Green was in the midst of a divorce when she and her 3-year-old daughter moved from the suburbs to a sprawling loft around the corner from CBGB. She says there was very little furniture, but she did have skates and her daughter had a scooter. They also had a turntable, she recalls. “So we put on Blondie and we would just carry on like we were at a roller-skating rink!”
Blondie put out three more studio records before taking an extended hiatus in 1982, each reflecting the adventurous spirit that had defined the band since its inception. Among its highest charting efforts was the 1980 single “Rapture,” which combined new wave, disco, hip-hop and rap.
Stein and Harry had been introduced to the emerging hip-hop scene in 1978 by Fab 5 Freddy. He’s featured in the now iconic music video for the song, which also includes cameos from visual artists Lee Quiñones and Jean-Michel Basquiat, and choreographer William Barnes, who appears as the top-hatted “man from Mars” referenced in the song’s lyrics.
After Blondie re-formed in the late 1990s, the band scored a hit with the power pop single “Maria.” Following its 2006 induction into the Rock & Roll Hall of Fame, Blondie’s 2017 album Pollinator introduced a new generation of fans to its music, with collaborations from artists including Charli XCX and Dev Hynes.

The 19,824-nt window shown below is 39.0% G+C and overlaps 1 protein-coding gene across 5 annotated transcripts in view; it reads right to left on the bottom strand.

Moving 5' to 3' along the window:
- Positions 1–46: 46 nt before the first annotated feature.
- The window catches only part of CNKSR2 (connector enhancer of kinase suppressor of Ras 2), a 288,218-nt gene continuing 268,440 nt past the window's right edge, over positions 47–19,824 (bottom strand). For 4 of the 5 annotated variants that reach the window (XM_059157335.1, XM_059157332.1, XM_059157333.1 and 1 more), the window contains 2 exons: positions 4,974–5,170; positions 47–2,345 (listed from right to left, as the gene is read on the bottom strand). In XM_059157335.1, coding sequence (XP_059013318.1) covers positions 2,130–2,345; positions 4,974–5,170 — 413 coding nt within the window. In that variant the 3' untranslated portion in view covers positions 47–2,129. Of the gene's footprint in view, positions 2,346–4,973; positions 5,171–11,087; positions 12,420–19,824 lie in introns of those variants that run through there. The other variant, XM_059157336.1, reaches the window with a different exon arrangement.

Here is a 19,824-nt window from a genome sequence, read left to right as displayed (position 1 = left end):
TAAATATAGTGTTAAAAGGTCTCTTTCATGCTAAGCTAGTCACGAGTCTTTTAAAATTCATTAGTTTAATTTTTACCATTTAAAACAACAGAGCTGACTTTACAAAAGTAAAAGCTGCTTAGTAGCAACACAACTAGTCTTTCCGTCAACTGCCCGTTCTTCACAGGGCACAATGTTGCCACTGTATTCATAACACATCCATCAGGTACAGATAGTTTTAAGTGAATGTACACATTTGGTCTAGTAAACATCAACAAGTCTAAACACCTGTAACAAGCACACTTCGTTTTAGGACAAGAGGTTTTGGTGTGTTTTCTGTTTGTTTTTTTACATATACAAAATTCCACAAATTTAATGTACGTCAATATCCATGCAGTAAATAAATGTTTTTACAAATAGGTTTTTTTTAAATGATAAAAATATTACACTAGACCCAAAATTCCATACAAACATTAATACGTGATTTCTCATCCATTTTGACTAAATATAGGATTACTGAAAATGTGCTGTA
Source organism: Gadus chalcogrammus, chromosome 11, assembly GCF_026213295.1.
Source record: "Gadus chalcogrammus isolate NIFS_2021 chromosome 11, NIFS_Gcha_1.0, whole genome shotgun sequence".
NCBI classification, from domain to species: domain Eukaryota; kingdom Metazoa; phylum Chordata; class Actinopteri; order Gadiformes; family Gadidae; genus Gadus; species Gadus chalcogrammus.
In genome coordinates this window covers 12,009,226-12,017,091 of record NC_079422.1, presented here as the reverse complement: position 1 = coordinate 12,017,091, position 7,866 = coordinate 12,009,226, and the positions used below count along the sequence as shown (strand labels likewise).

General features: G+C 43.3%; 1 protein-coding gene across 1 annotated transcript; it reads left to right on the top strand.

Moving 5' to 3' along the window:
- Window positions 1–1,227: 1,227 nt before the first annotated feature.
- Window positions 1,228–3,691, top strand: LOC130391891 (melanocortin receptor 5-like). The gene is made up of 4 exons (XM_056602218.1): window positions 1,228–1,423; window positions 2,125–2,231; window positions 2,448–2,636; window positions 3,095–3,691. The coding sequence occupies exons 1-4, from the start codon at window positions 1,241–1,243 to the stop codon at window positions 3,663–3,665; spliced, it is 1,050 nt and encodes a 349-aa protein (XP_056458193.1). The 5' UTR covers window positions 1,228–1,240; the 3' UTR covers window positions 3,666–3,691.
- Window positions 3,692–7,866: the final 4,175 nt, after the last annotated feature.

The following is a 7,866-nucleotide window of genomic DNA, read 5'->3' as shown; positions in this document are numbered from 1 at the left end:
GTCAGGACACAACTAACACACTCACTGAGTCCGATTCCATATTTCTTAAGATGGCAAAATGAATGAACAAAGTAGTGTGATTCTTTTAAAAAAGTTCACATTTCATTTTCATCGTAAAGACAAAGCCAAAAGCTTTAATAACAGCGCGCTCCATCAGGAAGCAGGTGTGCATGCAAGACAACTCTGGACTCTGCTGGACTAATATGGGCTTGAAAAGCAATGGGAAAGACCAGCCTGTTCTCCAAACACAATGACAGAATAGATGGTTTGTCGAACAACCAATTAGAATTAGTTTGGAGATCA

Now, as the band works on its next studio album, it’s also dropping Against The Odds: 1974-1982, a massive archival box set including unreleased music, ephemera and track-by-track commentary. A paperback edition of Debbie Harry’s 2019 memoir Face It is planned for fall, and Chris Stein, who’s already published two photo books, says he’ll release his memoir in 2023.
Though Blondie’s lineup has changed over the years, to date the band has sold more than 40 million records worldwide, making it the most commercially successful export of New York’s 1970s underground scene. Roberta Bayley says what ultimately set the band apart was its open musical mind: “They didn’t have rules for their sound. They were willing to experiment.”